Rising costs, overheads and rates, in line with the growth and convenience of online shopping has presented the traditional bricks and mortar retailer with some very real and serious challenges, as we’ve recently seen with the high-profile woes at Debenhams and House of Fraser.
So, does this mean the end is nigh for these types of business, or is it a case that, in order to survive and thrive, they are going to have to adapt to the modern retailers’ expectations?
The Experience Economy
Online shopping provides a level of convenience that that physical stores really would struggle to compete with. Searching, finding and selecting a pair of jeans via a laptop in your living room is a lot easier than wandering up and down overloaded clothes aisles, seeking the pair you want, in the size you need.
In which case, the department store needs to find another way to incentivise the customer into the store.
A lot has been written in recent times about how society is placing increasingly higher value on the ‘experiences’ over commodity items. And this is something that the high street store can still offer.
Returning to the classic notion that a visit to a department store should be an event, something that is enjoyable in and of itself, rather than simply as a means to buy stuff, might be the pathway to incentivising shoppers across the threshold.
Retail as a leisure activity.
It’s by no means a new concept, but is it a case that it’s a concept that stores have abandoned in favour of less-appealing environments where the focus was all on the mighty pound?
Debenhams have already grasped the nettle, looking towards experiential retail as a way of turning their fortunes around. Their latest store in Watford, offering such things as a beauty salon treatments, and even a Gin Bar.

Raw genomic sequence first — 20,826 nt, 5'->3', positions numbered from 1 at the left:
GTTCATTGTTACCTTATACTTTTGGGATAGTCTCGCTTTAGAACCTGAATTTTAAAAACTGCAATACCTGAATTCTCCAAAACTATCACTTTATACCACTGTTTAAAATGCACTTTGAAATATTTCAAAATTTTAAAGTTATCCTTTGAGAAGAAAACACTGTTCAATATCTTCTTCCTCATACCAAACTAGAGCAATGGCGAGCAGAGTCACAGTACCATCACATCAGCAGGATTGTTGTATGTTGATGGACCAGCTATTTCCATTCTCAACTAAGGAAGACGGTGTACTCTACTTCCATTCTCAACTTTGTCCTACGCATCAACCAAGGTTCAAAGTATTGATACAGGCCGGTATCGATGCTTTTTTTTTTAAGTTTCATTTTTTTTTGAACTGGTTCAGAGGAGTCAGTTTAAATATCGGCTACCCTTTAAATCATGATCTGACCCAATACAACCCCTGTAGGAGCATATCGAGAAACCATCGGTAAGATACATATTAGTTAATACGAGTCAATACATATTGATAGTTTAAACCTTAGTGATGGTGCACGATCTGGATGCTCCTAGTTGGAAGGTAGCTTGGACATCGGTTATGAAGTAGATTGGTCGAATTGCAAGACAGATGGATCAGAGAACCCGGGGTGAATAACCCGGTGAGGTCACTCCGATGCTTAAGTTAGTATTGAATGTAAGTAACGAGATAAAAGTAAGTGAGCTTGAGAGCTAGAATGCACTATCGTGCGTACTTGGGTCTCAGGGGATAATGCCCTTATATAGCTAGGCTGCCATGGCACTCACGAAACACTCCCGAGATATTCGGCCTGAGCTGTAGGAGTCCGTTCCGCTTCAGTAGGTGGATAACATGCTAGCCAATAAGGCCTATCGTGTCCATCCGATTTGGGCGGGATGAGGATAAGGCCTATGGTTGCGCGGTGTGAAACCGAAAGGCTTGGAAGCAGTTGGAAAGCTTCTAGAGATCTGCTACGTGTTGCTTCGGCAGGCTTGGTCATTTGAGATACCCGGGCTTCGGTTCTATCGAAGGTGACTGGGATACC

Bringing Personal Shopping into the Mainstream
The traditional view of personal shopping is that it’s something of an exclusive service, reserved for the big-spending VIPs.
But why should it be so?
If there is a case for making in-store experiences more memorable, then there is certainly a case for broadening the personalised service customers can receive in-store.
After all, the Amazon effect of remembering our purchases and offering personal recommendations is an expected part of the online experience – so why not replicate this with an in-store equivalent?
This might be providing customers with a simple way to book an in-store appointment online, using the booking journey as a way to gather information about the client such as favoured styles, clothes sizes, maybe even their preferred tipple, to ensure the experience is enjoyable and catered to their tastes in the store.
What could this achieve?
- A good experience for the customer feeding into greater brand loyalty
- Personal information gathered when a booking is made can empower the in-store staff to tailor the offering to the client, encouraging greater revenue opportunities.
- Personal shopping can generate 4 TIMES more than the average walk-in customer
- Data insight for personalised marketing online and offline in the future
The worrying risk of store closures and the loss of jobs is clearly very real on the UK High Street in 2018. It’s reflective of high costs and changes to the way we all shop and indeed live our lives.
The traditional retailer has some challenges and will have to make some tough decisions and changes to the way they operate in order to meet them. Moving towards a more leisure oriented in-store experience is certainly a means to help encourage more people back into the store. In conjunction with this is the need to create a more personalised experience for the customer, consistent across online and offline channels, through intelligent capture and application of data, and greater focus on in-store appointments, consultations and events to help generate greater loyalty to the brand and higher spending customers.
Article written by Gareth Rees Jones, Managing Director of thinkBooker, an online booking and scheduling system that allows retailers to join up their online and offline channels to improve customer experience.